Novak’s Grand Finale
A man in late middle age who has been browbeaten over the years by his wife has an epiphany and kills her so he can listen to La Traviata in peace. With Henisch’s deft handling, the plot itself is like an opera, gradually increasing in intensity before culminating in the kind of tragedy that is more common on the stage than in real life.
While in hospital, Novak is given opera music to listen to by an Indonesian nurse, Manuela. He has never listened to opera before, but gradually becomes smitten with both the music and the nurse. On leaving hospital, Novak loses his job and struggles with the sudden loss of structure in his life. His wife, Herta, notices a change in her husband and is enraged by his new love. She travels to the hospital where Manuela works and complains that she ‘befriended’ her husband.
Novak and Herta finally separate. He attends a live opera and believes he sees Manuela in the audience. At the end of the performance, he approaches the woman he believes is Manuela, but she does not recognise him. Bitterly disappointed, Novak goes into a kind of catatonic state. Herta takes him back home with her, and he resigns himself to his lot. But when he learns how his wife caused Manuela to lose her job, Novak is incensed and refuses to accompany her on a trip abroad. On the day she leaves, Novak settles down to listen to La Traviata through speakers rather than headphones for the first time ever. However, Herta’s flight does not leave, and she returns home to find him. She pulls the stereo plug out of the wall just as he is listening to a duet he loves, and he shoots her with a gun he keeps in case of burglars. The book ends with Novak climbing up to a watchtower in the forest with the gun and his CDs.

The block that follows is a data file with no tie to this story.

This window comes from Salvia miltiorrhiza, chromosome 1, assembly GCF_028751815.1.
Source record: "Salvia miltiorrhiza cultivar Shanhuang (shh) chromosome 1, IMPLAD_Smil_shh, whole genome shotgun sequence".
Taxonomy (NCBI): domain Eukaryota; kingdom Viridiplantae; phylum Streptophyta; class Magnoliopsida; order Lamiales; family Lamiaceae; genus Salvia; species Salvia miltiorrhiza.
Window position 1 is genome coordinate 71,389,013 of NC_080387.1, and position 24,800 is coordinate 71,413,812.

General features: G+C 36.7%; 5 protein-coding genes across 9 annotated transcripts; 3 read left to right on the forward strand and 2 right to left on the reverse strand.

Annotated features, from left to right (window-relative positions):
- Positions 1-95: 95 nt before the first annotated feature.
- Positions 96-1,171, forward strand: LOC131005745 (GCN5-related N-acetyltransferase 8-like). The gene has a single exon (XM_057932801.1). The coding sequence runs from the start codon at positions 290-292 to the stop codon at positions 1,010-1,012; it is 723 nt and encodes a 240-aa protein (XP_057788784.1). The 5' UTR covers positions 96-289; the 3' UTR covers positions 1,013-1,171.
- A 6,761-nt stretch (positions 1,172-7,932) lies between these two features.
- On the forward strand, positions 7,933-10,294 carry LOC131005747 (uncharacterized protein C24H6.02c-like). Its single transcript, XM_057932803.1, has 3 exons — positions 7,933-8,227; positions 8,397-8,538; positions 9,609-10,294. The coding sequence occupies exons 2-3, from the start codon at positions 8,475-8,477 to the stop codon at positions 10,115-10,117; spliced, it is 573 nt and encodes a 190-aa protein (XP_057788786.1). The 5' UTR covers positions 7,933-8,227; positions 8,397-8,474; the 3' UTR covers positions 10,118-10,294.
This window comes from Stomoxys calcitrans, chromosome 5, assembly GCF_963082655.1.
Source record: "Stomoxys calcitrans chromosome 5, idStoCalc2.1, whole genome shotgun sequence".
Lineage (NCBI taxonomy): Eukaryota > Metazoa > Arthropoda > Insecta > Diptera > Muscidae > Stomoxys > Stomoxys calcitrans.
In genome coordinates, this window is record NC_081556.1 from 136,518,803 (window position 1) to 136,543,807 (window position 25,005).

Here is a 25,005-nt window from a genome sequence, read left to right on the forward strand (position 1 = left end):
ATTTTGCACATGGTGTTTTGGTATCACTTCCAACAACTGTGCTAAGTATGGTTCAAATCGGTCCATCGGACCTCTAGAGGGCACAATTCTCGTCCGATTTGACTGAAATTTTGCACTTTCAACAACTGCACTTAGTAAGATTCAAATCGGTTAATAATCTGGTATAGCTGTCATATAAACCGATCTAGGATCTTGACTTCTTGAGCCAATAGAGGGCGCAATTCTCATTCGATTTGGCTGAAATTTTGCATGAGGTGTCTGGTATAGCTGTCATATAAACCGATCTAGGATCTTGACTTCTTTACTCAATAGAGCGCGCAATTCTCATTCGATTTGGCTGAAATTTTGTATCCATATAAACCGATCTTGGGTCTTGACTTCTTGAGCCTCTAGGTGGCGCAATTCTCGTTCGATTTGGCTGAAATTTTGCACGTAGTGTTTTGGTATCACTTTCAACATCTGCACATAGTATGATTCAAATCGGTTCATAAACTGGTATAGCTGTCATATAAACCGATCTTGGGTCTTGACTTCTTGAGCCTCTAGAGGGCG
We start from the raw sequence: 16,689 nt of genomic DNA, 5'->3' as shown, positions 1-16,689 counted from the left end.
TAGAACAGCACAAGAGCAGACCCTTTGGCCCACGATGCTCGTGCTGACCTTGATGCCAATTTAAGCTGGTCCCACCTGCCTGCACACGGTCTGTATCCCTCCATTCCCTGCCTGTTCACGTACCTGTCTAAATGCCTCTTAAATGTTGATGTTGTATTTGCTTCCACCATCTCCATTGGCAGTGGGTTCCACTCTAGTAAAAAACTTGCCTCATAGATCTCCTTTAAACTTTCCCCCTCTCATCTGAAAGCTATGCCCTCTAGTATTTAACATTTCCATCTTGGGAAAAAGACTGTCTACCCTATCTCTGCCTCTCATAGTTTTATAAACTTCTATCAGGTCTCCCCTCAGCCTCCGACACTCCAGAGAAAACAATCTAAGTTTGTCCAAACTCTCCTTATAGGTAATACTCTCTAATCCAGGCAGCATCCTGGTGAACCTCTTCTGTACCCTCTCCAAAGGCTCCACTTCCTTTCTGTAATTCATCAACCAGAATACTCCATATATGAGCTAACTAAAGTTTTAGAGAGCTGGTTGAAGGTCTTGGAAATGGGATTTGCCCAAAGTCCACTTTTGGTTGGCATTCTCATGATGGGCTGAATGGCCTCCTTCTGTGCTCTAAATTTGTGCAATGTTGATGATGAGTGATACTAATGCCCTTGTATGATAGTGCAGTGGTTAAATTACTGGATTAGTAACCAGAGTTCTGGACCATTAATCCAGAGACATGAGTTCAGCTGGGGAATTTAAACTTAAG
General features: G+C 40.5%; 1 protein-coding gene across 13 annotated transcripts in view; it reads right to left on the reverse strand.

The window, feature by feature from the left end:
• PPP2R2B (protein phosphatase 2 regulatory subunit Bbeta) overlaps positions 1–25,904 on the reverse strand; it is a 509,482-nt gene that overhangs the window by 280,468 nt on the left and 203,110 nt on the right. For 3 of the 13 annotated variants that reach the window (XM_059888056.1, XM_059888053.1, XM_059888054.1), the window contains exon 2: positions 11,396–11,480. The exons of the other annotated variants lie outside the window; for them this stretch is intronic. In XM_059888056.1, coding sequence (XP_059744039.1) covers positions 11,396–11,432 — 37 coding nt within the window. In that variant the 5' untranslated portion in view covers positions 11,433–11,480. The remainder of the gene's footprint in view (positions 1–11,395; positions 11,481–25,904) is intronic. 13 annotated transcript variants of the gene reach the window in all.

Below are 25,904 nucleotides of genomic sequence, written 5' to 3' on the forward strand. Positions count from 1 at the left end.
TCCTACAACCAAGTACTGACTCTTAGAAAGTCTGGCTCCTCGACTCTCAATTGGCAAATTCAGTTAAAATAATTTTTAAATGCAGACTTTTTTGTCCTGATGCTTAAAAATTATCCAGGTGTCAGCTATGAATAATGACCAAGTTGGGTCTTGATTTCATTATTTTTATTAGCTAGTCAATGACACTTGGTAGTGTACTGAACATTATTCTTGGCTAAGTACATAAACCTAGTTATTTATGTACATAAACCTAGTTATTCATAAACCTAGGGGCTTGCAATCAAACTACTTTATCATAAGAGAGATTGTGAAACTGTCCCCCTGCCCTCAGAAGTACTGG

Henisch depicts scenes of modern-day small town life in the West with sympathy and humour. His characters and themes will appeal to a wide readership – downtrodden husband who suppresses his emotions, if he is aware of them at all, for decades; overbearing, malicious wife; small-town racism and unquestioning acceptance of changes brought about by modernity; love and the meaning of life. Witty, ironic, sad, pertinent.
‘Henisch is a literary godsend. His novels open the doors between politics and fantasy, between earnestness and eccentricity.’– Die Zeit
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Residenz Verlag was founded in 1956 in Salzburg, initially concentrating on fine art and non-fiction titles. During the 1960s a fiction list was added, and leading Austrian authors including H.C. Artmann, Thomas Bernhard, Barbara Frischmuth and Peter Handke published their first work here. German and Swiss writers were gradually included and followed, in the 1980s, by international authors in translation. The non-fiction list includes books on contemporary history as well as monographs of nineteenth and twentieth century artists and books on music, theatre and architecture. Since 2001, in its Nilpferd imprint, it has also been publishing literary and artistic picture books and fiction for young readers.
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